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CATS - TRAINING

Training your pet using positive reinforcement
Published 2012/08/30

 

So you’ve finally adopted a pet for all the right reasons after deciding on the breed, the gender, the colour, and possibly even the breeder. Ah, but now the hard work really begins: you have to prepare the house for your new family member and decide what type of lifestyle he will enjoy for the rest of his days. And that means agreeing on how he will be trained. Remember that cats and dogs often live upwards of 10 years, so if you’re going to be a responsible pet owner, you have to start things off on the right foot.    

Whether you’ve adopted a puppy, an older dog or even a cat, you’ll want to set the ground rules from day one. It’s important that you understand your pet’s needs, teach him what conduct is expected of him, and create a strong bond with him. This is where good obedience and training resources come in handy. The tricky part is: where do you start and whom do you trust? While there are certainly many schools of thought when it comes to training, why not start with positive reinforcement? More and more owners are shying away from punishment-based training techniques, and for good reason. Studies have shown that punishment has adverse effects on pets. Not only does it increase the risk of physical injury, but it can also lead to fear, anxiety and, in some cases, aggression. Many pets trained using such techniques fear their own owners and develop long-term behavioural issues.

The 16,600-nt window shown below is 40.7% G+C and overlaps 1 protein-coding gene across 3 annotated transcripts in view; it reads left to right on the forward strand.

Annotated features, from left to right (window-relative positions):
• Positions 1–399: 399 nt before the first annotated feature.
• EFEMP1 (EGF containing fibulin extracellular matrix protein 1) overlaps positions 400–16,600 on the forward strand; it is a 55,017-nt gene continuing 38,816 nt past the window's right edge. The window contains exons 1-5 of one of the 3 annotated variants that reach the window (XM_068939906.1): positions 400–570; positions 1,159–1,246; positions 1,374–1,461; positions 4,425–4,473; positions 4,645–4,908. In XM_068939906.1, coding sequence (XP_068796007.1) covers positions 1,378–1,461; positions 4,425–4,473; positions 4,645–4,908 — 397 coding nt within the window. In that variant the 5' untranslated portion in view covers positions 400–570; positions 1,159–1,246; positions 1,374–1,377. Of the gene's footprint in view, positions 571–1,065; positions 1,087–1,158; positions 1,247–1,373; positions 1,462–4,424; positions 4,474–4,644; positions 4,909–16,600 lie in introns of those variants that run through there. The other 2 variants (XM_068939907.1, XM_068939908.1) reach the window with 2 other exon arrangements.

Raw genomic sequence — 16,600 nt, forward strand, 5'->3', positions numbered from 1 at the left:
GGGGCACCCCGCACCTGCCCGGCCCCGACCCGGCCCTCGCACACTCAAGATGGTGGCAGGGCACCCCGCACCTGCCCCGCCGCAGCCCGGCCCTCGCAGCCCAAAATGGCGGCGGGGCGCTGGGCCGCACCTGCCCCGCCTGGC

With positive reinforcement, pets are so motivated to work with their owners that they give them their all because their good behaviours keep are rewarded and their bad behaviours are ignored. Conversely, pets trained using punishment techniques give very little because their good behaviours aren’t rewarded, and since they are reprimanded for bad behaviours, they hesitate to make any move for fear they will be punished for choosing the wrong one!

There are many good puppy kindergarten classes that you can take to start your puppy off on the right foot. You can then do the rest of the training yourself at home or opt for group training, if needed. Whichever route you choose, the key to success lies in consistency:  everyone in the family must enforce the same rules so your pet won’t get confused. 

Another important tip: spend the first week at home with your new pet so you can bond with him, reassure him and, of course, potty train him!   

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